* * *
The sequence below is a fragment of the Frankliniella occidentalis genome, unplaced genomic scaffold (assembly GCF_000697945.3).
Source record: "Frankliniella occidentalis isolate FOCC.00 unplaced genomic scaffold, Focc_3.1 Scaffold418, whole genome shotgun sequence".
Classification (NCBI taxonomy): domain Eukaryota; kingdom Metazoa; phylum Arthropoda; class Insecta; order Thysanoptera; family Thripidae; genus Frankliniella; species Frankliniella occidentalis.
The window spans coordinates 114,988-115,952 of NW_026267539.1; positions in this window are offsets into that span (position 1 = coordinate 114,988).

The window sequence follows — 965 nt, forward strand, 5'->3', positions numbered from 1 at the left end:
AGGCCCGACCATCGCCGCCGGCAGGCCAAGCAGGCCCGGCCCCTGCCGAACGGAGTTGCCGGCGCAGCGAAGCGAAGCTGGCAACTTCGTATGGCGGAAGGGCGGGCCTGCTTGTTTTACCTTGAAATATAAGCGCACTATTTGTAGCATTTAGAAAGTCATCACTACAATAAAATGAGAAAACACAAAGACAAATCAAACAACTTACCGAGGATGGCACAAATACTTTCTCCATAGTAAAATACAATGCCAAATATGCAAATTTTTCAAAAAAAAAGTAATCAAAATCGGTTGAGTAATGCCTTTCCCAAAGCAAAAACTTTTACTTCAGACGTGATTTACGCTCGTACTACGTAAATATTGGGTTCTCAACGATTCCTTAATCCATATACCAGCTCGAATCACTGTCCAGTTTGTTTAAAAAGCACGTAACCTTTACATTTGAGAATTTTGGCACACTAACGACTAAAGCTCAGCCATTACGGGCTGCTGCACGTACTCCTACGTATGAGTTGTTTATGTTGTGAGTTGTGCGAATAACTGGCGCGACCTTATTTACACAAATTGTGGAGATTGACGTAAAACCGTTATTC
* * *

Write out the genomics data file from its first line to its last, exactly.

The sequence below is a fragment of the Frankliniella occidentalis genome, unplaced genomic scaffold (assembly GCF_000697945.3).
Source record: "Frankliniella occidentalis isolate FOCC.00 unplaced genomic scaffold, Focc_3.1 Scaffold418, whole genome shotgun sequence".
Classification (NCBI taxonomy): domain Eukaryota; kingdom Metazoa; phylum Arthropoda; class Insecta; order Thysanoptera; family Thripidae; genus Frankliniella; species Frankliniella occidentalis.
The window spans coordinates 114,988-115,952 of NW_026267539.1; positions in this window are offsets into that span (position 1 = coordinate 114,988).

The window sequence follows — 965 nt, forward strand, 5'->3', positions numbered from 1 at the left end:
AGGCCCGACCATCGCCGCCGGCAGGCCAAGCAGGCCCGGCCCCTGCCGAACGGAGTTGCCGGCGCAGCGAAGCGAAGCTGGCAACTTCGTATGGCGGAAGGGCGGGCCTGCTTGTTTTACCTTGAAATATAAGCGCACTATTTGTAGCATTTAGAAAGTCATCACTACAATAAAATGAGAAAACACAAAGACAAATCAAACAACTTACCGAGGATGGCACAAATACTTTCTCCATAGTAAAATACAATGCCAAATATGCAAATTTTTCAAAAAAAAAGTAATCAAAATCGGTTGAGTAATGCCTTTCCCAAAGCAAAAACTTTTACTTCAGACGTGATTTACGCTCGTACTACGTAAATATTGGGTTCTCAACGATTCCTTAATCCATATACCAGCTCGAATCACTGTCCAGTTTGTTTAAAAAGCACGTAACCTTTACATTTGAGAATTTTGGCACACTAACGACTAAAGCTCAGCCATTACGGGCTGCTGCACGTACTCCTACGTATGAGTTGTTTATGTTGTGAGTTGTGCGAATAACTGGCGCGACCTTATTTACACAAATTGTGGAGATTGACGTAAAACCGTTATTC